MM-302, trastuzumab, and cyclophosphamide dose
Patients imaged with 64Cu-MM-302 PET were in Arms 3 and 4 of the phase I study (NCT01304797) and received the following treatment: trastuzumab at 6 mg/kg (with an 8 mg/kg loading dose on cycle 1) administered as a 90-minute intravenous infusion, MM-302 at 30 mg/m2 administered as a 60-minute intravenous infusion, as well as a tracer dose of 64Cu-MM-302 as described below. The first 3 patients of Arm 3 received trastuzumab starting on cycle 2 to enable initial safety assessment of 64Cu-MM-302. Patients in Arm 4 also received cyclophosphamide at 450 mg/m2 5 days prior to 64Cu-MM-302 based on a preclinical study showing that tumor priming with cyclophosphamide enhanced tumor delivery of MM-302 in xenografts (24). All patients received prophylactic premedication with diphenhydramine or equivalent prior to dosing of MM-302.
64Cu-MM-302 was prepared by a commercial radiopharmacy using 64CuCl2 obtained from Washington University (St. Louis, MO), a chelating/loading agent (diacetyl 4,4′-bis(3-(N,N-diethylamino)propyl)thiosemicarbazone, or 4-DEAP-ATSC), and MM-302. 2.5 mL of 0.06 mg/mL 4-DEAP-ATSC was added to 64CuCl2 and incubated for 1 minute at room temperature. The chelated 64Cu mixture was passed through a 0.2-μm filter into a vial containing 5 mL of 2 mg/mL MM-302. The mixture was heated to 65°C for 10 minutes and then cooled to room temperature. The efficiency of loading was measured by size exclusion chromatography as described previously (25).
Quality control testing for 64Cu-MM-302 consisted of total activity (400 MBq ± 10%), radiochemical purity (64Cu loading efficiency ≥ 85%), appearance (red opalescent solution), endotoxin (≤35 EU/mL), and sterility. The effect of 64Cu labeling on MM-302 was found to have negligible effects on key MM-302 characteristics (HER2-binding, doxorubicin content, phospholipid concentration) and maintain an acceptable pH for administration. Preclinical characterization and stability of 64Cu-MM-302 was reported elsewhere (25).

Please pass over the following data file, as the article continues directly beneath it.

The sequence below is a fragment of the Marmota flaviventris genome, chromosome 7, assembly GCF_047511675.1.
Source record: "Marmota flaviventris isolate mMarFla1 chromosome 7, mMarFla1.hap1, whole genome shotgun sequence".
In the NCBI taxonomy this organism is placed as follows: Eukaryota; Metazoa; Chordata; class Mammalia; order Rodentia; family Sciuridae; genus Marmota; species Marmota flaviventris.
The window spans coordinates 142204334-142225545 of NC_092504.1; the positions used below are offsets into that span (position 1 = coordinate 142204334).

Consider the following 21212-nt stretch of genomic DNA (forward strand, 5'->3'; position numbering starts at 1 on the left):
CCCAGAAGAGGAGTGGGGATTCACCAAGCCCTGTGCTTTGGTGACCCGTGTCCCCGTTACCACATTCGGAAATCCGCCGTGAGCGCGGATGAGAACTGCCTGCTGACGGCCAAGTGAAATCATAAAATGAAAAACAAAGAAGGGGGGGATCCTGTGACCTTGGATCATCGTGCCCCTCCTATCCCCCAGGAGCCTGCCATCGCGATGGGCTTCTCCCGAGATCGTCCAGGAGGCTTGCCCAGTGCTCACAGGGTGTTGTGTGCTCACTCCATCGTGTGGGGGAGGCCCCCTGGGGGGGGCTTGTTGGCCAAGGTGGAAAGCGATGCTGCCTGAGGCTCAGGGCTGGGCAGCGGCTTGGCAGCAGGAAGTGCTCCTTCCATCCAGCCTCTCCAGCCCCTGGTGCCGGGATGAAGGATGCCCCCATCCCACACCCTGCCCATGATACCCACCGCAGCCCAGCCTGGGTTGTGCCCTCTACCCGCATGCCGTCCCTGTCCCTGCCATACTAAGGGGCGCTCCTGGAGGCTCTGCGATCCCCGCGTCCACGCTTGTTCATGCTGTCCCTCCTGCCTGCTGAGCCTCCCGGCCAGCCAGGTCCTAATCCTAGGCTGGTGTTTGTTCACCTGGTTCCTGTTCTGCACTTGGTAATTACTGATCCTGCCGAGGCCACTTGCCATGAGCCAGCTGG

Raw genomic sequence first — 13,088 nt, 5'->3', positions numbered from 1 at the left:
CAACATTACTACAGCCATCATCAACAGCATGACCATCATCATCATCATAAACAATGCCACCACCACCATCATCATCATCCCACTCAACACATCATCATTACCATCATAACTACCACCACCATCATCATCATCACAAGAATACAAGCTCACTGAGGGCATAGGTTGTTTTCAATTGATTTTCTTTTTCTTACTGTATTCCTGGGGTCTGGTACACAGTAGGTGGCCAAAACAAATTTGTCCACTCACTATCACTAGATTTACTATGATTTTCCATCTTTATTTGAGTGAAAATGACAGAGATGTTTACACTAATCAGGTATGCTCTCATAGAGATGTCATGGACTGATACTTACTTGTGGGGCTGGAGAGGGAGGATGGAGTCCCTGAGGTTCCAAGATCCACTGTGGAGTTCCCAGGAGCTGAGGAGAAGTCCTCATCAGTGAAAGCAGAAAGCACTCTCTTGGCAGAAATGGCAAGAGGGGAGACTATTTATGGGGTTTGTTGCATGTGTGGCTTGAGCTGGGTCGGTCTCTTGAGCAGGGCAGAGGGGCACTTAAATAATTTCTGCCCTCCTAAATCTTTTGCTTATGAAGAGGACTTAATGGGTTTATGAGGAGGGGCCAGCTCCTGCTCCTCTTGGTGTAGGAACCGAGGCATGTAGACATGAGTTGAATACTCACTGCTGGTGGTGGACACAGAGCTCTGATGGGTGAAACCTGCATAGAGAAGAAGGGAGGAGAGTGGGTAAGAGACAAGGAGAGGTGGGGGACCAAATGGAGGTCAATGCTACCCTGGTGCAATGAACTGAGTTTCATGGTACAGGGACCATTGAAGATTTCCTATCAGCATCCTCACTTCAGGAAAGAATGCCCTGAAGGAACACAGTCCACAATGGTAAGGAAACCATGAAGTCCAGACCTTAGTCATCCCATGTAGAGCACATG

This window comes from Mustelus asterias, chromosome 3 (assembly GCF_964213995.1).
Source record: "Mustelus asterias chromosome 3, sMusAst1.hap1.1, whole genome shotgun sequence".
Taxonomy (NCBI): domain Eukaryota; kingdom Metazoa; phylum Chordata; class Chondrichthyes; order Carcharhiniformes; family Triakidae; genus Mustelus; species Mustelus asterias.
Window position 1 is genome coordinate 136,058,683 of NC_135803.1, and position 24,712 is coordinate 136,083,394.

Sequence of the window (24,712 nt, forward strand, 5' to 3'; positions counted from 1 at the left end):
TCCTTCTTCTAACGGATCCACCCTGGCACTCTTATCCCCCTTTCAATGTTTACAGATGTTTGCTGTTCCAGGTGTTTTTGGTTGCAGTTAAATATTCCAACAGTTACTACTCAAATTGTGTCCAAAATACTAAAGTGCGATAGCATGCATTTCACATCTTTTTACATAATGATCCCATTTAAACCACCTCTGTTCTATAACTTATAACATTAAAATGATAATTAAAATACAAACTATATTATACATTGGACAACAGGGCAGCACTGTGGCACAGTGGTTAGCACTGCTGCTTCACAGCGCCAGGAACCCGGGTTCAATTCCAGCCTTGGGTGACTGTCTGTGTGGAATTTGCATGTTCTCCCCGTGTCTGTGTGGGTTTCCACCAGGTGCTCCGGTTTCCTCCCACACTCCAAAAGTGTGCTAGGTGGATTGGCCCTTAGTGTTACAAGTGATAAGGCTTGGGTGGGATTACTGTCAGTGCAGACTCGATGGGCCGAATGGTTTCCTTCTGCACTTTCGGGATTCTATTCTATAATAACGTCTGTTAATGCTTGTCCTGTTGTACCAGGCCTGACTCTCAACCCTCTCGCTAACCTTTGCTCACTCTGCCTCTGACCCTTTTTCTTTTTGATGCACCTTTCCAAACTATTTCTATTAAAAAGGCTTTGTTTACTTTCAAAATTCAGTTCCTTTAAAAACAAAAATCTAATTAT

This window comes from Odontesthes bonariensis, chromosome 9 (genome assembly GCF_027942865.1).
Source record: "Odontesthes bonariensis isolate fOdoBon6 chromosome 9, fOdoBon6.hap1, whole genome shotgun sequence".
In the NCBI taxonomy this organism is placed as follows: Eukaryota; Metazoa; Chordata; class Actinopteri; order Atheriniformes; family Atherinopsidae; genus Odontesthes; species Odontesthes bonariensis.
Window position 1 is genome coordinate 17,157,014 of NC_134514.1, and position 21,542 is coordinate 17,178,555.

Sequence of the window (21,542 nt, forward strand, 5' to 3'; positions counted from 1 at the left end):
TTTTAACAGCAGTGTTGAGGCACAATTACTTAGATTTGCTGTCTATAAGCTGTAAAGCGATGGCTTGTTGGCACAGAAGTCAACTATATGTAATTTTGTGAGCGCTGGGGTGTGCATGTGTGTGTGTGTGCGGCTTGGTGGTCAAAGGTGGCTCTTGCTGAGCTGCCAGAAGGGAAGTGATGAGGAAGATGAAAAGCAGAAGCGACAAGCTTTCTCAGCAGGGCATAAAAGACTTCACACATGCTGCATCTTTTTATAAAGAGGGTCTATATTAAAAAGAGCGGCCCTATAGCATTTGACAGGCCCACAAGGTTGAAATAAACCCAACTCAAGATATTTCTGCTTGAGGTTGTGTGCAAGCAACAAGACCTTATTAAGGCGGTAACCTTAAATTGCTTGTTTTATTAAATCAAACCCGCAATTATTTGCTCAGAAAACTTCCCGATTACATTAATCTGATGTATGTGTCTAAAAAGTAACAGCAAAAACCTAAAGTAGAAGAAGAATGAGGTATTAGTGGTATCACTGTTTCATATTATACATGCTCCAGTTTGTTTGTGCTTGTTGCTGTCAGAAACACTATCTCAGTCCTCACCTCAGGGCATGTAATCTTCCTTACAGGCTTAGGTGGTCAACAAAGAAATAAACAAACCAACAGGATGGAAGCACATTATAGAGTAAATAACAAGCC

For all patient doses, radiochemical purity was observed in the range of 95% to 99%. Within 3 hours after administration of 30 mg/m2 MM-302 (doxorubicin equivalent), approximately 400 MBq of 64Cu-MM-302 (∼3–5 mg/m2 doxorubicin) in 3 to 7 mL (depending on the 64Cu-labeling–specific activity at the time of administration) was administered as an intravenous infusion over 10 minutes using an infusion pump, followed by a saline flush.
PET image acquisition and quantification
Each patient underwent PET/CT 0 to 3 hours after administration of 64Cu-MM-302 on day 1 and additional scan(s) on day 2 and/or day 3 depending on scan group assignment upon enrollment. Five of the 19 patients consented to all three scan times. Image acquisition times on days 1, 2, and 3 were 3 to 5, 7 to 9, and 12 to 15 minutes per bed position, respectively. Approximately 6 bed positions were obtained for each patient, spanning from mid-brain to mid-thigh axially.